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What Obama Administration Will and Won’t Do After the Federal Court Ruling Halting Immigration Action


The White House set out a path going forward Tuesday regarding how it will react to Monday’s federal court ruling granting a temporary injunction against President Barack Obama's executive action to prevent deportations of about 5 million illegal immigrants.

"With respect to the ruling, I disagree with it," Obama said Tuesday. "I think the law is on our side and history is on our side and we are going to appeal it. For those who are now wondering whether or not they should apply, we are going to refer those questions to the Department of Homeland Security that has already begun the planning process. And we will be prepared to implement this fully as soon as the legal issues get resolved."

Obama added: "We're not going to disregard this federal court ruling. The law is the law in this country, and we take things a step at a time."

(AP Photo/Evan Vucci)

1. What the Administration Won't Do

The administration will continue to act on some aspects of the executive actions issued last year, said Cecilia Muñoz, director of the White House Domestic Policy Council. That includes directing federal law enforcement not to deport certain individuals. However, deferred action for parents of illegal immigrants and expanded deferred action for those brought to the country by their parents will not move forward.

“Last night’s district court decision, while it prevents for the moment the administration from moving forward, accepting applications for expanded DACA and the DAPA program, the enforcement priority that the president announced on Nov. 20 and implemented on Jan. 5 remain in place,” Muñoz told reporters in a conference call Tuesday. “This regime of focusing our enforcement resources where they are going to have the highest priority continues to move forward.”

In 2012, Obama took executive action for Deferred Action on Childhood Arrivals (DACA), for illegal immigrants no older than 31 or before January 2007. In November, he expanded that to included anyone who was in the United States before 2010. Obama further shielded parents of legal residents from deportation under Deferred Action for Parents of Americans and Lawful Permanent Residents (DAPA).

“I would not that the existing DACA program, the one that started in 2012, remains in place and was not effected by the judicial decision,” Munoz said. “So we will continue to accept application for that program and continue to implement it.”

2. What Continues?

“I would note that the existing DACA program, the one that started in 2012, remains in place and was not effected by the judicial decision,” Munoz added. “So we will continue to accept application for that program and continue to implement it.”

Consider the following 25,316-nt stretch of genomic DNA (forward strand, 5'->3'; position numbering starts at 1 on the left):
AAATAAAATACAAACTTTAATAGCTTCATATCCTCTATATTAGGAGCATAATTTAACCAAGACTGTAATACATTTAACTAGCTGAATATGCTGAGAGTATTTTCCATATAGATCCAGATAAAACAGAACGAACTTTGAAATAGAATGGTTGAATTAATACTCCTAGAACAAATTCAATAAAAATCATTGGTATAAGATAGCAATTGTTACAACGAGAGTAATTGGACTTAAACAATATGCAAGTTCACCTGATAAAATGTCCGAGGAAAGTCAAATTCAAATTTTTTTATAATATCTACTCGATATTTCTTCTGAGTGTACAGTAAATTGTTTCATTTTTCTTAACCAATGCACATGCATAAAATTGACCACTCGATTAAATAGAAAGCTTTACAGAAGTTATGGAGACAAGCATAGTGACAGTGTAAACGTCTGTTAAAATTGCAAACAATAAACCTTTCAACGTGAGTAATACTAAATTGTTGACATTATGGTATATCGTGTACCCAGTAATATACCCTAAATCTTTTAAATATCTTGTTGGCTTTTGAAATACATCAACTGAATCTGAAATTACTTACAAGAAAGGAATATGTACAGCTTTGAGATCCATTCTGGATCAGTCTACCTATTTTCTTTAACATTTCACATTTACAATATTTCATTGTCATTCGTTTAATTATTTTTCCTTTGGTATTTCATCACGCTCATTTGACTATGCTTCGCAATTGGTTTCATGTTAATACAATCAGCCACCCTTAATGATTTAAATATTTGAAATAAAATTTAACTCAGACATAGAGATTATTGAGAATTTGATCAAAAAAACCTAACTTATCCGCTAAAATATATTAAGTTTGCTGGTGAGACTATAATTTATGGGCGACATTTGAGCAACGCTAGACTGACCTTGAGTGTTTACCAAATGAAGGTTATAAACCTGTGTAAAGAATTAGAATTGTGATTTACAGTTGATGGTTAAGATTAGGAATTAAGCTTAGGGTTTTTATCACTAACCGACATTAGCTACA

3. Informing Illegals

The Department of Homeland Security will work to inform illegal immigrants of the differences between the programs, to avoid confusion as to what programs are no longer available and what programs are, Munoz said.

“At the end of the day, the agency will do a good job of providing information to people,” Munoz said. “Advocacy organization will do a good job in providing information to people, and service organizations will do a good job providing information to people. At the end of the day, we expect to prevail legally and we expect this will be a successful process.”

4. Court Strategy

The Obama administration is confident it will win in its appeal of U.S. district judge’s decision.

“This is not the first district court level ruling we’ve seen on the president’s executive actions,” White House press secretary Josh Earnest said. “I think those who are veteran court watchers were not very surprised by this ruling. This is something we were prepared for.”

The White House announced early Tuesday that the Justice Department would appeal the decision.

Munoz did not know at this point whether the administration would ask for an emergency stay of the judge’s ruling to defend the decision made by Obama and being implemented by Homeland Security Secretary Jeh Johnson.

“DOJ will determine in the next couple of days what steps it will take, that could include a stay,” she said. “It wouldn’t be the first time a district court has made a decision like this that was overturned at a later process. The administration is very confident that the executive actions that the president and Secretary Johnson took are well within the president’s authority, very solid legal ground.”


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